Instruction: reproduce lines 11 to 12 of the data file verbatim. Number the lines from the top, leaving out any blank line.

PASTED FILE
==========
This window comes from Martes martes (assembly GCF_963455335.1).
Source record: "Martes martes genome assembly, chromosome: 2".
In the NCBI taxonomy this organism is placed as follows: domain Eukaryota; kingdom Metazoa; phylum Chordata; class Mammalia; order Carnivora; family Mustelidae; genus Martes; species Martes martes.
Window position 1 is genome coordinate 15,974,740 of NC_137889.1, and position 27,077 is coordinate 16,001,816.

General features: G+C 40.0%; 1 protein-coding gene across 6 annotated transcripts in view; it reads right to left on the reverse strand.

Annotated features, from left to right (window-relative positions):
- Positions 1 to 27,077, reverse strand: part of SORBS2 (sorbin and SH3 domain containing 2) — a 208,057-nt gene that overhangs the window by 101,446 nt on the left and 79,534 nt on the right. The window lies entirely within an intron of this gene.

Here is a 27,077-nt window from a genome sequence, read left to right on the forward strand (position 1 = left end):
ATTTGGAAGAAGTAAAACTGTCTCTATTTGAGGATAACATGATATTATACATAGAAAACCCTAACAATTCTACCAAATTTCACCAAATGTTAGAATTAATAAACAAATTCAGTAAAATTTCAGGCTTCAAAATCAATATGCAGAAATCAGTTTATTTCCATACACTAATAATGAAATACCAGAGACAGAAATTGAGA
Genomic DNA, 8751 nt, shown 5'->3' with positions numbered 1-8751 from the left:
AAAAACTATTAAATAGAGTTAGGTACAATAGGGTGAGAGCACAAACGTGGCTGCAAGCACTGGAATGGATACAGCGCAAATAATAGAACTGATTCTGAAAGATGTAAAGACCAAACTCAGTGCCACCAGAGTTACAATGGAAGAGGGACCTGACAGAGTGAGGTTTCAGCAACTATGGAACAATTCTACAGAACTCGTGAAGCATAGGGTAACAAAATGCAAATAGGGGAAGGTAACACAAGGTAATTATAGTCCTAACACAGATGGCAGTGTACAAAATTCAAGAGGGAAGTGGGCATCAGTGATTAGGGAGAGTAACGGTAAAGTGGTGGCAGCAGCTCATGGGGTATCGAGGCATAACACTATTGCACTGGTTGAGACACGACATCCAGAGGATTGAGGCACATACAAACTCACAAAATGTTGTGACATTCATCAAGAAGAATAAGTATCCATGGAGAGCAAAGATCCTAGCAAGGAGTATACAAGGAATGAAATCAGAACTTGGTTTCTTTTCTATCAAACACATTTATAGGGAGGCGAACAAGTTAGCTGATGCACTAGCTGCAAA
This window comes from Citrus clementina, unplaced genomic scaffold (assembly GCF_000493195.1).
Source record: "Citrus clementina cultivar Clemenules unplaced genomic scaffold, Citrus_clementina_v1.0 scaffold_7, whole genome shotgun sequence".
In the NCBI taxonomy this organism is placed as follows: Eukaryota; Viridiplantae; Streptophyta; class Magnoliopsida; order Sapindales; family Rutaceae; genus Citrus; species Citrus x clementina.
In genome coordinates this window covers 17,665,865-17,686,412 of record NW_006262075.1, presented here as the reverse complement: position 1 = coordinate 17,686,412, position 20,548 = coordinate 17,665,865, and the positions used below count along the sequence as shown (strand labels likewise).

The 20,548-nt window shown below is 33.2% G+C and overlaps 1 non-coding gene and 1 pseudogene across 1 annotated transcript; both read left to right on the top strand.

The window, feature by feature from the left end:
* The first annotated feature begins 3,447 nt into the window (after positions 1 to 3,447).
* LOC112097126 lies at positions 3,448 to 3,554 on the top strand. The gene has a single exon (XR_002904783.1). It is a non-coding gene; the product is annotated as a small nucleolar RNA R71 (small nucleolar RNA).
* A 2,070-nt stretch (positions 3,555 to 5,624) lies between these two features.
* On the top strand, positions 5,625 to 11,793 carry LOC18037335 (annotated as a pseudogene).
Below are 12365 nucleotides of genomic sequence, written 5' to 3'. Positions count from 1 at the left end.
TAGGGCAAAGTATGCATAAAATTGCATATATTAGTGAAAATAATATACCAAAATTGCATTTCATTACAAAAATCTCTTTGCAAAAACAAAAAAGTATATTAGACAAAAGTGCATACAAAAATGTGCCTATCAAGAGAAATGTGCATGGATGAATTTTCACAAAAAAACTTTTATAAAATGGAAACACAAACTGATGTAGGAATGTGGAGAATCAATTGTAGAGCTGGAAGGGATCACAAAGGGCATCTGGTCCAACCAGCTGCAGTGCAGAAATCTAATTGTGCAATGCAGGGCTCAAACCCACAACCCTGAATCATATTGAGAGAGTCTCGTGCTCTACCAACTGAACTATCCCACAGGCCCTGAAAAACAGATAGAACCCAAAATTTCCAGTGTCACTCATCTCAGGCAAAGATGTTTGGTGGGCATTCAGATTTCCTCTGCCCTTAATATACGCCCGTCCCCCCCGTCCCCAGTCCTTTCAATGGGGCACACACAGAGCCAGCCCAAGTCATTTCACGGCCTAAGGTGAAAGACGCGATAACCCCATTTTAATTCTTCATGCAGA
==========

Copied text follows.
AAAAACTATTAAATAGAGTTAGGTACAATAGGGTGAGAGCACAAACGTGGCTGCAAGCACTGGAATGGATACAGCGCAAATAATAGAACTGATTCTGAAAGATGTAAAGACCAAACTCAGTGCCACCAGAGTTACAATGGAAGAGGGACCTGACAGAGTGAGGTTTCAGCAACTATGGAACAATTCTACAGAACTCGTGAAGCATAGGGTAACAAAATGCAAATAGGGGAAGGTAACACAAGGTAATTATAGTCCTAACACAGATGGCAGTGTACAAAATTCAAGAGGGAAGTGGGCATCAGTGATTAGGGAGAGTAACGGTAAAGTGGTGGCAGCAGCTCATGGGGTATCGAGGCATAACACTATTGCACTGGTTGAGACACGACATCCAGAGGATTGAGGCACATACAAACTCACAAAATGTTGTGACATTCATCAAGAAGAATAAGTATCCATGGAGAGCAAAGATCCTAGCAAGGAGTATACAAGGAATGAAATCAGAACTTGGTTTCTTTTCTATCAAACACATTTATAGGGAGGCGAACAAGTTAGCTGATGCACTAGCTGCAAA
This window comes from Citrus clementina, unplaced genomic scaffold (assembly GCF_000493195.1).